Prairie dogs multiply quickly and poisoning them does not fully eradicate them, often driving them to another spot. However, Mr. Haverfield and another rancher nearby, are confident their cattle and the dogs can live side by side. They see increasingly more wildlife such as eagles and the swift fox. They are considering reintroducing the endangered black-footed ferret which lives on a diet of prairie dogs.

As of yesterday, it was still a standoff. Stepping back, it is not too hard to see both sides of the story. However, it is an issue of property rights. Mr. Haverfield would like to leave the prairie dogs, and it is his land. It becomes a question of who has the right to tell people what animal on what land. I see similarities with the prairie dog and the feral hogs in our valley, although from entirely different perspective.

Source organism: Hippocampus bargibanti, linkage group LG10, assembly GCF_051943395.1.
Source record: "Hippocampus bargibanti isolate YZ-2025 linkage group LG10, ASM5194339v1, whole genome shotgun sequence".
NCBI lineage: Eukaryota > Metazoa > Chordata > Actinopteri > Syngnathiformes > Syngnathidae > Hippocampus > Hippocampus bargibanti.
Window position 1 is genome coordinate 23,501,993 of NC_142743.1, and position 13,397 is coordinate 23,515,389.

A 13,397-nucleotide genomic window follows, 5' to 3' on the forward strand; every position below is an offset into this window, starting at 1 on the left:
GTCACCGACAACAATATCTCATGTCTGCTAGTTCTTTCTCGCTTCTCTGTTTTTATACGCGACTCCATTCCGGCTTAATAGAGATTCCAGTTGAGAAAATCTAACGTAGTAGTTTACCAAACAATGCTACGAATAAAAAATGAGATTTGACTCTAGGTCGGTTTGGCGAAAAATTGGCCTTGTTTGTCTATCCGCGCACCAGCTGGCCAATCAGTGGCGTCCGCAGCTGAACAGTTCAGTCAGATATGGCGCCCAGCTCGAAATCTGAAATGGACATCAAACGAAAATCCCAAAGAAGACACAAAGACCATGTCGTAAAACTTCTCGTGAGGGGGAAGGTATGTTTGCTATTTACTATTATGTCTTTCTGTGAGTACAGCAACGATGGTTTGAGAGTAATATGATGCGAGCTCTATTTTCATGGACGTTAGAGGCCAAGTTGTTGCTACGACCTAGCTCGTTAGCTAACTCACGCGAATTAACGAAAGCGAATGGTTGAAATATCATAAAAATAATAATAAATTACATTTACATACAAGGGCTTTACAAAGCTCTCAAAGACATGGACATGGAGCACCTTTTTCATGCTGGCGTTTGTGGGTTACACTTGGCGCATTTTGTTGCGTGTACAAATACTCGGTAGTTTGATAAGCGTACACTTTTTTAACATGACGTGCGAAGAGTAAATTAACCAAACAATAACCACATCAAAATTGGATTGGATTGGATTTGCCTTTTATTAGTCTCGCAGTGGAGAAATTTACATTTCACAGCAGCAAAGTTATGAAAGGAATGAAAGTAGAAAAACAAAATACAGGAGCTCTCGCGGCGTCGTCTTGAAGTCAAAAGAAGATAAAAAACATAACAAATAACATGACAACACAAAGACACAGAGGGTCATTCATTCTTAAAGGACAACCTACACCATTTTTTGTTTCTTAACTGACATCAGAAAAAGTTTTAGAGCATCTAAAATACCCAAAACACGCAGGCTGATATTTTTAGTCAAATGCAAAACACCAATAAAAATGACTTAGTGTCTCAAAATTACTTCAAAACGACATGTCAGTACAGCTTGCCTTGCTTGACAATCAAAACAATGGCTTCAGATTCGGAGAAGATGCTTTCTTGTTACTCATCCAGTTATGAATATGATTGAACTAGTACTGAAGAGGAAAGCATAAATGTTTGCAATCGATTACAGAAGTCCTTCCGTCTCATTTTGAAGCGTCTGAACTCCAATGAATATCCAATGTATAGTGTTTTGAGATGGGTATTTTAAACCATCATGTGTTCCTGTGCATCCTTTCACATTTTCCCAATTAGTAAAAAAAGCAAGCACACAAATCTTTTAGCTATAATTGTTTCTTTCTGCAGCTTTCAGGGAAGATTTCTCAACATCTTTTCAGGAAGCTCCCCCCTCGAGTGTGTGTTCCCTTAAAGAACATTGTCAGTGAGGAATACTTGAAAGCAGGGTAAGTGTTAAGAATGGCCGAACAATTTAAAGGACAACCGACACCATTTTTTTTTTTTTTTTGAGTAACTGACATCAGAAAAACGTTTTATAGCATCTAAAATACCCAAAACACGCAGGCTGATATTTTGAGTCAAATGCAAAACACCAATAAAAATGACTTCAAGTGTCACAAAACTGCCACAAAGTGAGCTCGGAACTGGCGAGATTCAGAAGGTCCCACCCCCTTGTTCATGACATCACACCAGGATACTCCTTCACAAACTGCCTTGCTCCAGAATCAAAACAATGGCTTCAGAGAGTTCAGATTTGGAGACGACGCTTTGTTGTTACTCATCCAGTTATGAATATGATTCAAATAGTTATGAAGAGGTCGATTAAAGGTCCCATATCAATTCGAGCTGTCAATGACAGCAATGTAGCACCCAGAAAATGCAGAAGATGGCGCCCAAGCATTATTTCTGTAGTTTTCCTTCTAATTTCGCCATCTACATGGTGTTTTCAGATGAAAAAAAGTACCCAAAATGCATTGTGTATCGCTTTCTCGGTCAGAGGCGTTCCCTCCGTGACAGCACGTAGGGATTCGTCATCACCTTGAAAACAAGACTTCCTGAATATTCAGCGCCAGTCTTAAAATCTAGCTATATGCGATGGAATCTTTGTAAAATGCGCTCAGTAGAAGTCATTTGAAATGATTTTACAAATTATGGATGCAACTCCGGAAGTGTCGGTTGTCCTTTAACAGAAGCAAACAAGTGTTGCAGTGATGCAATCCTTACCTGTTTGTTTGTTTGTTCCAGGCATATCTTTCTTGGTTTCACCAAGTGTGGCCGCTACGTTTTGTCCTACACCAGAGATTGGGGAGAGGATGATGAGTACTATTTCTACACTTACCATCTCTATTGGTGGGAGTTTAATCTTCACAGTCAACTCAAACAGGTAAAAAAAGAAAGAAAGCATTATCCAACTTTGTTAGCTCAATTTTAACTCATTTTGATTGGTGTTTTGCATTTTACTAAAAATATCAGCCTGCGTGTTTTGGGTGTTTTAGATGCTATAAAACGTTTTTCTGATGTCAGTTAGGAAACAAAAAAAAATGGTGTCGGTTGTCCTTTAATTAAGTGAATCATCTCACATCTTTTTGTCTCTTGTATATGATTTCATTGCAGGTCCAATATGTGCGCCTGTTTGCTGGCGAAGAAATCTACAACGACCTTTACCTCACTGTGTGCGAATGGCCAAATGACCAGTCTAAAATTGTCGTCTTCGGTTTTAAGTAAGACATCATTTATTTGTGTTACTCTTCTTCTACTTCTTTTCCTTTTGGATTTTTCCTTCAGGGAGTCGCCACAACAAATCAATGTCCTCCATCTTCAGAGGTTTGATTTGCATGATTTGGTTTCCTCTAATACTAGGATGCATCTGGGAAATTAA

Monday, December 11, 2006


This time of year I begin thinking about next year's calendars. I have calendars all over the house. This year we had an especially nice bird calendar in our reading area. I might try to find something like that again. Here at my desk, I use our friend, Blake's business calendar. Downstairs in the laundry room we put a freebie from the pharmacy or hardware store.

The big calendar decision each year is the one where we post all our activities and birthdays. It is predominately placed on a wall in the kitchen. I like Kansas calendars for that area. One year I had Kansas wildflowers. This year we have Kansas landscapes. I should have stopped by Barnes and Noble yesterday when we were out shopping and looked at their selection.

I also carry a calendar in my purse. It is usually just a small one--I am not organized enough to use one of those day planners. Last year my friend Kayzie who winters in Phoenix sent me a small one with pictures of Saguaros. Yesterday, I stood in front of the display of portable calendar/planners trying to make a decision. I think I will just make a homemade one on the computer this year. For one thing, I need addresses with me. I should get it done as there are dates and times for the new year already.